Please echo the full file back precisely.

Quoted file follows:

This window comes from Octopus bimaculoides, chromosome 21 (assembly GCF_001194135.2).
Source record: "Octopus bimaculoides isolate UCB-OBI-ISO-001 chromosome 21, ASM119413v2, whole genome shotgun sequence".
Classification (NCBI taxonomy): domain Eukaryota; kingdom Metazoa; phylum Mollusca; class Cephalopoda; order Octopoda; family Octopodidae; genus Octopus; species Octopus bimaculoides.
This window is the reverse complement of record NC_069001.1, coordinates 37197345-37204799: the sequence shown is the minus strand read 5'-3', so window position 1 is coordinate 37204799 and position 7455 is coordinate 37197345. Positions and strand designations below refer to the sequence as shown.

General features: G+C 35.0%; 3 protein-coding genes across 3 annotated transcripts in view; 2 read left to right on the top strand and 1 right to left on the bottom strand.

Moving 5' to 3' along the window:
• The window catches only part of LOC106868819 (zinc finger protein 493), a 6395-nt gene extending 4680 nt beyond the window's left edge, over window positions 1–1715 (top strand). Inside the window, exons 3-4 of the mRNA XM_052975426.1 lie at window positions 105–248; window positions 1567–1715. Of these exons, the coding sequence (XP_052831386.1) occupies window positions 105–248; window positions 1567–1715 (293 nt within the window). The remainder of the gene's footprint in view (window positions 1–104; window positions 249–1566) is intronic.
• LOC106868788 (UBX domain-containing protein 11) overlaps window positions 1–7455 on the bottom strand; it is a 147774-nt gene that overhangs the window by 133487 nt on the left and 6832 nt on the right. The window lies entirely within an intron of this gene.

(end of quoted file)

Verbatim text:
This window comes from Octopus bimaculoides, chromosome 21 (assembly GCF_001194135.2).
Source record: "Octopus bimaculoides isolate UCB-OBI-ISO-001 chromosome 21, ASM119413v2, whole genome shotgun sequence".
Classification (NCBI taxonomy): domain Eukaryota; kingdom Metazoa; phylum Mollusca; class Cephalopoda; order Octopoda; family Octopodidae; genus Octopus; species Octopus bimaculoides.
This window is the reverse complement of record NC_069001.1, coordinates 37197345-37204799: the sequence shown is the minus strand read 5'-3', so window position 1 is coordinate 37204799 and position 7455 is coordinate 37197345. Positions and strand designations below refer to the sequence as shown.

General features: G+C 35.0%; 3 protein-coding genes across 3 annotated transcripts in view; 2 read left to right on the top strand and 1 right to left on the bottom strand.

Moving 5' to 3' along the window:
• The window catches only part of LOC106868819 (zinc finger protein 493), a 6395-nt gene extending 4680 nt beyond the window's left edge, over window positions 1–1715 (top strand). Inside the window, exons 3-4 of the mRNA XM_052975426.1 lie at window positions 105–248; window positions 1567–1715. Of these exons, the coding sequence (XP_052831386.1) occupies window positions 105–248; window positions 1567–1715 (293 nt within the window). The remainder of the gene's footprint in view (window positions 1–104; window positions 249–1566) is intronic.
• LOC106868788 (UBX domain-containing protein 11) overlaps window positions 1–7455 on the bottom strand; it is a 147774-nt gene that overhangs the window by 133487 nt on the left and 6832 nt on the right. The window lies entirely within an intron of this gene.